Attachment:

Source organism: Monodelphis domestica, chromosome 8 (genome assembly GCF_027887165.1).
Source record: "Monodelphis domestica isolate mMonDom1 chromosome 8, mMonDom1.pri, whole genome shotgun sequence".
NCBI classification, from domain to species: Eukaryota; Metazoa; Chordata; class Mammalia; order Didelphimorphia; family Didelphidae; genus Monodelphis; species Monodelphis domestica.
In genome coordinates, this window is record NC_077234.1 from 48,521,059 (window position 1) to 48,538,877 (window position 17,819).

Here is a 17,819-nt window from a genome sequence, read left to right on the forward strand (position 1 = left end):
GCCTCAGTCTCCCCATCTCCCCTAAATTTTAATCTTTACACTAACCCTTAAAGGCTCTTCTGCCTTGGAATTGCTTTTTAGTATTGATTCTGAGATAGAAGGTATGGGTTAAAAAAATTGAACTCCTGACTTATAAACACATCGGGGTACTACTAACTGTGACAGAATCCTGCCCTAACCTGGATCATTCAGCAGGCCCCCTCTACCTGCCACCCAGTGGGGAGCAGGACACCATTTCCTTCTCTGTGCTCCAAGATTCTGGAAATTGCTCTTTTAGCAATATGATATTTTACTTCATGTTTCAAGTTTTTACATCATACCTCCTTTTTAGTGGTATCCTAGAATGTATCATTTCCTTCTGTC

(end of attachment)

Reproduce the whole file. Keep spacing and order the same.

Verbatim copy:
Source organism: Monodelphis domestica, chromosome 8 (genome assembly GCF_027887165.1).
Source record: "Monodelphis domestica isolate mMonDom1 chromosome 8, mMonDom1.pri, whole genome shotgun sequence".
NCBI classification, from domain to species: Eukaryota; Metazoa; Chordata; class Mammalia; order Didelphimorphia; family Didelphidae; genus Monodelphis; species Monodelphis domestica.
In genome coordinates, this window is record NC_077234.1 from 48,521,059 (window position 1) to 48,538,877 (window position 17,819).

Here is a 17,819-nt window from a genome sequence, read left to right on the forward strand (position 1 = left end):
GCCTCAGTCTCCCCATCTCCCCTAAATTTTAATCTTTACACTAACCCTTAAAGGCTCTTCTGCCTTGGAATTGCTTTTTAGTATTGATTCTGAGATAGAAGGTATGGGTTAAAAAAATTGAACTCCTGACTTATAAACACATCGGGGTACTACTAACTGTGACAGAATCCTGCCCTAACCTGGATCATTCAGCAGGCCCCCTCTACCTGCCACCCAGTGGGGAGCAGGACACCATTTCCTTCTCTGTGCTCCAAGATTCTGGAAATTGCTCTTTTAGCAATATGATATTTTACTTCATGTTTCAAGTTTTTACATCATACCTCCTTTTTAGTGGTATCCTAGAATGTATCATTTCCTTCTGTC